To cross the Delaware River, fewer commuters are driving and more are taking the train.

PATCO rail ridership reached an 11-year high last year, while vehicle traffic fell to an 11-year low on the four toll bridges operated by the Delaware River Port Authority.

Higher bridge tolls, rising gasoline prices, and a depressed economy all helped account for the shift, transportation experts said.

The increase in mass transit use also has been felt by SEPTA, where ridership is at its highest since 1989.

Last year, PATCO trains carried 10.5 million passengers between South Jersey and Philadelphia, the most since 2000, despite a 10 percent fare increase last year.

Meanwhile, vehicle traffic dropped to the lowest level in 11 years on DRPA bridges. Last year, 48.9 million vehicles went through the toll plazas on the Ben Franklin, Walt Whitman, Betsy Ross, and Commodore Barry Bridges, down from 50.4 million in 2010 and off the all-time high of 55.1 million in 2007.

Bridge traffic had been rising each year since 2000 until tolls were increased from $1 for cars in September 2008 to $4.

Tolls rose again July 1, to $5.

DRPA chief executive officer John Matheussen said the toll increases were partly responsible for the decrease in bridge traffic, but he said rising gasoline prices, and higher parking and insurance costs were also factors.

And he said younger commuters seem more amenable to taking transit instead of driving.

PATCO trains are increasingly popular for recreational trips, too, he said.

"It's not just work . . . people are going to events in Philadelphia, shopping, eating, going to sports events, and using PATCO to get there," he said.

PATCO's busiest year since opening in 1969 was the bicentennial year of 1976, when ridership reached 11.5 million. PATCO ridership has not been over 11 million since 1994.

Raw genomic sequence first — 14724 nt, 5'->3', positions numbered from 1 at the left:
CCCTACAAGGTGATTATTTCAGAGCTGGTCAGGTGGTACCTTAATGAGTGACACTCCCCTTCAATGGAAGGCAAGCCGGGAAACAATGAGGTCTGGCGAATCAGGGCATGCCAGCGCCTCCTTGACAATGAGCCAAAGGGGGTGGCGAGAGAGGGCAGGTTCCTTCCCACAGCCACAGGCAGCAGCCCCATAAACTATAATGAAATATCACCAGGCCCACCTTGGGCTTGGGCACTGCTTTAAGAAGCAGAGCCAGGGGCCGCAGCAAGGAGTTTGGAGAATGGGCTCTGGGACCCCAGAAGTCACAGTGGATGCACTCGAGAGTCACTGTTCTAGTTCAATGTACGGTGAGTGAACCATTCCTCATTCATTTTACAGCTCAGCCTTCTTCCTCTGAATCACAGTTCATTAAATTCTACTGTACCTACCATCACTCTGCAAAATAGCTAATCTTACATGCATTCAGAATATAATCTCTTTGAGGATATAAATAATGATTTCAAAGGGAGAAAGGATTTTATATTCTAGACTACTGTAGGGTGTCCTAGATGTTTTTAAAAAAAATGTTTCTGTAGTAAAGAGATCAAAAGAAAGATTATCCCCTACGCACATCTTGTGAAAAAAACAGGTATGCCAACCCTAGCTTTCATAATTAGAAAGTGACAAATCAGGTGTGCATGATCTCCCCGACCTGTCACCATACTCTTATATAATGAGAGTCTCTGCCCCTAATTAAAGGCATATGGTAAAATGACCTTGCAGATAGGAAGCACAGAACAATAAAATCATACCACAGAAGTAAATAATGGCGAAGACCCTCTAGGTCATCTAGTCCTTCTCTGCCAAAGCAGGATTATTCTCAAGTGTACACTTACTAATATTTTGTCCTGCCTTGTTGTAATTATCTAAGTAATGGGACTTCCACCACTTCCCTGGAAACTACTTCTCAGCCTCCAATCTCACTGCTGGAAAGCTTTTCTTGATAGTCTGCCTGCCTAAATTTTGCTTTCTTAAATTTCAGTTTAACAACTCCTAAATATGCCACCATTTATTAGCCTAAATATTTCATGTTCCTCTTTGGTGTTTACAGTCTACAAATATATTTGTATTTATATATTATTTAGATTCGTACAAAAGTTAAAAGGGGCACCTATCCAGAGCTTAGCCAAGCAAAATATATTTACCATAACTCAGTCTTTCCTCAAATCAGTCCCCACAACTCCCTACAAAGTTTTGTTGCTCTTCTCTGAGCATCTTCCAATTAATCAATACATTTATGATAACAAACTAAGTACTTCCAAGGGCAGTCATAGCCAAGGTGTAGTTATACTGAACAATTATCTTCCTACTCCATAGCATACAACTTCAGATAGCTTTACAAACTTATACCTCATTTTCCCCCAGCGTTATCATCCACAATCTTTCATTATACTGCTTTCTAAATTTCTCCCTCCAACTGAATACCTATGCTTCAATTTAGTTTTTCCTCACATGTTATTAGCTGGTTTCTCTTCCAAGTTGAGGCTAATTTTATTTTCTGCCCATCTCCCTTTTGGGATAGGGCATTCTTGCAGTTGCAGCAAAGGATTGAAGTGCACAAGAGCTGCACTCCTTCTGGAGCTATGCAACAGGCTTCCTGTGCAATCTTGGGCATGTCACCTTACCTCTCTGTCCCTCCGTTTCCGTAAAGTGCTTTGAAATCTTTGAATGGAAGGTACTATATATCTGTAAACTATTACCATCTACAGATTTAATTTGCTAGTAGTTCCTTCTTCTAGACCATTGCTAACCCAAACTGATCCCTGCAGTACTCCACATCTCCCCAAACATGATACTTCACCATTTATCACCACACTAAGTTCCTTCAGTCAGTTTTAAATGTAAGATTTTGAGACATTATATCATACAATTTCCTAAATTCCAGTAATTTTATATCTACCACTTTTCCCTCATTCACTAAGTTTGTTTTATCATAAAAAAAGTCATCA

"The recent toll hikes are driving motorists away from the DRPA's bridges," said Jenny Robinson, spokeswoman for the AAA Mid-Atlantic motor club. "In these tough times with many people still struggling financially, $5 is a lot to pay, and it's especially frustrating that the Port Authority has spent so much of the public's money on its economic development program, which AAA Mid-Atlantic has opposed."

Robinson said it was unfortunate that the DRPA "was not able to use its unspent development funds to reduce the toll hikes and maintain the DRPA's bridges."

Tony DeSantis, president of the Delaware Valley Association of Rail Passengers, said commuters were turning to PATCO and the Tacony-Palmyra Bridge, operated by the Burlington County Bridge Commission because of the higher bridge tolls.

"It's $2 to use the Burlington County bridges and $5 to use the DRPA bridges," he said. "It's cheaper to use PATCO or the alternative."

Matheussen said early indications were that last year's trends would continue in 2012. He said January's PATCO numbers were up from a year earlier, while bridge traffic appears to be "flat, if not slightly depressed."

Contact staff writer Paul Nussbaum at 215-854-4587 or pnussbaum@phillynews.com.